Format

Send to

Choose Destination
See comment in PubMed Commons below
Free Radic Biol Med. 2011 Oct 15;51(8):1558-66. doi: 10.1016/j.freeradbiomed.2011.06.030. Epub 2011 Jul 5.

Dinitrosyliron complexes are the most abundant nitric oxide-derived cellular adduct: biological parameters of assembly and disappearance.

Author information

  • 1Department of Medicinal Chemistry & Pharmacognosy, College of Pharmacy, University of Illinois at Chicago, Chicago, IL 60612, USA.

Abstract

It is well established that nitric oxide ((•)NO) reacts with cellular iron and thiols to form dinitrosyliron complexes (DNIC). Little is known, however, regarding their formation and biological fate. Our quantitative measurements reveal that cellular concentrations of DNIC are proportionally the largest of all (•)NO-derived adducts (900 pmol/mg protein, or 45-90 μM). Using murine macrophages (RAW 264.7), we measured the amounts, and kinetics, of DNIC assembly and disappearance from endogenous and exogenous sources of (•)NO in relation to iron and O(2) concentration. Amounts of DNIC were equal to or greater than measured amounts of chelatable iron and depended on the dose and duration of (•)NO exposure. DNIC formation paralleled the upregulation of iNOS and occurred at low physiologic (•)NO concentrations (50-500 nM). Decreasing the O(2) concentration reduced the rate of enzymatic (•)NO synthesis without affecting the amount of DNIC formed. Temporal measurements revealed that DNIC disappeared in an oxygen-independent manner (t(1/2)=80 min) and remained detectable long after the (•)NO source was removed (>24 h). These results demonstrate that DNIC will be formed under all cellular settings of (•)NO production and that the contribution of DNIC to the multitude of observed effects of (•)NO must always be considered.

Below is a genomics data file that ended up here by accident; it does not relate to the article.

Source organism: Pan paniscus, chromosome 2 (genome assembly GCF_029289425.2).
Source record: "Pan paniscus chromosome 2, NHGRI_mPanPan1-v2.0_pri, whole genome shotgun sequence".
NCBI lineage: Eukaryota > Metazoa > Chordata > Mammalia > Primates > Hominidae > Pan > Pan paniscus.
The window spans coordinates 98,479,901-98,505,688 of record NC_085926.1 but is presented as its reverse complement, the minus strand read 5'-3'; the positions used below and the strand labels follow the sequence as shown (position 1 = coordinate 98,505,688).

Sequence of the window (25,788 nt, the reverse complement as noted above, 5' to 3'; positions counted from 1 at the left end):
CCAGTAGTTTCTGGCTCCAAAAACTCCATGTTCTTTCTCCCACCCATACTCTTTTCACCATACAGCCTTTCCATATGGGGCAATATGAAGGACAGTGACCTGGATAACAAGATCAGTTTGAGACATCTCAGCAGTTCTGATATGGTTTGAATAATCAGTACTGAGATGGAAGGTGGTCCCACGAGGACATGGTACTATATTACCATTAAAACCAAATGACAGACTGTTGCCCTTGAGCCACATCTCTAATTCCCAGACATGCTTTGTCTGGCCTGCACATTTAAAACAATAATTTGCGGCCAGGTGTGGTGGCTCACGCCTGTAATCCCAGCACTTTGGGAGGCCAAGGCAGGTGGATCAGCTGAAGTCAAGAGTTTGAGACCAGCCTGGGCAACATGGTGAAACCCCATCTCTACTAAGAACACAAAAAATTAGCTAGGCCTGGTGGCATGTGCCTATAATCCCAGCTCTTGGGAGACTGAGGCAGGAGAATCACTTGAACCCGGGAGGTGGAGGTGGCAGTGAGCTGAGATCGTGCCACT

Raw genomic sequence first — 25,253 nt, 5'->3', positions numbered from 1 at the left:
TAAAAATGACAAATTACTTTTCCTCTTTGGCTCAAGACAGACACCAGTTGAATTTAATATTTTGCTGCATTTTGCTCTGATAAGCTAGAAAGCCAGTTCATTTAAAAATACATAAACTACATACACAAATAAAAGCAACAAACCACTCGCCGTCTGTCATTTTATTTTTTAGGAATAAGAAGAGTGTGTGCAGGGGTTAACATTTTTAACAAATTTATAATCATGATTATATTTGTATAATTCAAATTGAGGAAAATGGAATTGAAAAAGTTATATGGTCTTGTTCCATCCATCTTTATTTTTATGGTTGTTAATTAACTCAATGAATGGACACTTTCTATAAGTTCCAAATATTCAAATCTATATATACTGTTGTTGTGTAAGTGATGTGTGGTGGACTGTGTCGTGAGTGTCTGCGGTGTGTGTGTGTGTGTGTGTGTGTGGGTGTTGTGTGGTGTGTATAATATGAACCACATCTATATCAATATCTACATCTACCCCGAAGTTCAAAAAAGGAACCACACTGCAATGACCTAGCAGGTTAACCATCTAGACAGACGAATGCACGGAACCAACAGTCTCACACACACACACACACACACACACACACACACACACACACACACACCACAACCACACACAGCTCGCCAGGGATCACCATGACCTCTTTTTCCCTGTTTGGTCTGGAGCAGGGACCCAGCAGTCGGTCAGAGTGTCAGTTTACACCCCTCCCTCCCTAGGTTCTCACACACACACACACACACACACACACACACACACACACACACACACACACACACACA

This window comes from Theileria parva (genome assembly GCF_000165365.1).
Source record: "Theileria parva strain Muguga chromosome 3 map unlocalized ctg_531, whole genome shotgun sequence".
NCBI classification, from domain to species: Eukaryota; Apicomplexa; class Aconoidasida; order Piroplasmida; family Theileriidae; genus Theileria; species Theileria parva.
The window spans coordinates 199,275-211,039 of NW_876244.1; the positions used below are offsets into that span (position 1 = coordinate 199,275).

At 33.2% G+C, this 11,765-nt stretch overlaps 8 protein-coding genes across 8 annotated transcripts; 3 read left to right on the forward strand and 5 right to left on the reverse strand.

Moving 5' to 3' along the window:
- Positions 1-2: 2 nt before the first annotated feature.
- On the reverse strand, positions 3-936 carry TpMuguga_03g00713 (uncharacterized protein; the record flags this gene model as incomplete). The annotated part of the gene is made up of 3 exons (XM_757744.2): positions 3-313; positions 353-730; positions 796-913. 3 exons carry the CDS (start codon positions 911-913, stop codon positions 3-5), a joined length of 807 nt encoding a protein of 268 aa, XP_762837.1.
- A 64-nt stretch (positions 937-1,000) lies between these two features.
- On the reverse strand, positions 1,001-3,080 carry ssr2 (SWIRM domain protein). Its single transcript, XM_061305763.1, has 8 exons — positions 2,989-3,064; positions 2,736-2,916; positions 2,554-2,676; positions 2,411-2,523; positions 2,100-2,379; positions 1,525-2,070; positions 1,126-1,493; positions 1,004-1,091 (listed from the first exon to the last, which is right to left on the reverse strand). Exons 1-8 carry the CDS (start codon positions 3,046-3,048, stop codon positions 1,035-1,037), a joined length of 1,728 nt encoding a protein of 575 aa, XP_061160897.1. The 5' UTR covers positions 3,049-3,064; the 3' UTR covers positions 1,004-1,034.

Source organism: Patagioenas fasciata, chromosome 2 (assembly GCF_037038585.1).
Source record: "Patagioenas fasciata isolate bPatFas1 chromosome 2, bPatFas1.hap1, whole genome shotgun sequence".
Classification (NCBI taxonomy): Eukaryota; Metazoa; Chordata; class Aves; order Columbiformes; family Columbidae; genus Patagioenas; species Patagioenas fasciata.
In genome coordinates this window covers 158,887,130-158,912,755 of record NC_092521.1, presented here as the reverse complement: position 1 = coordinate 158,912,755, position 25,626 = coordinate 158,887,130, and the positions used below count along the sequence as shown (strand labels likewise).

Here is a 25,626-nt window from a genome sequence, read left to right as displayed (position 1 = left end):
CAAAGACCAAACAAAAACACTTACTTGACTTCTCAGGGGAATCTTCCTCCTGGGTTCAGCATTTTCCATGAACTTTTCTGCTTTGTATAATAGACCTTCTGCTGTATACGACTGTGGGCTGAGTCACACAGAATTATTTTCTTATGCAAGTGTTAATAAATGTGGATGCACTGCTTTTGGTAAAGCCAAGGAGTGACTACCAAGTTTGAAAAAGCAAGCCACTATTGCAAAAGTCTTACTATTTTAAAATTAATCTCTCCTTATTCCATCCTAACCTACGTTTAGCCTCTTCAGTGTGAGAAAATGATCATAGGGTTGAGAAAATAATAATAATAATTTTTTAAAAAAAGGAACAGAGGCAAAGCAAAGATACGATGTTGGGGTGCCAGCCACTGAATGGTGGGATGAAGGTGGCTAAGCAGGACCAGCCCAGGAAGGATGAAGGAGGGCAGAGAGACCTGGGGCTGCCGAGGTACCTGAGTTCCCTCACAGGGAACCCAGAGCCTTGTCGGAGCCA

Copyright © 2011 Elsevier Inc. All rights reserved.

[PubMed - indexed for MEDLINE]
Free PMC Article
PubMed Commons home

PubMed Commons

0 comments
How to join PubMed Commons

    Supplemental Content

    Full text links

    Icon for Elsevier Science Icon for PubMed Central
    Loading ...
    Write to the Help Desk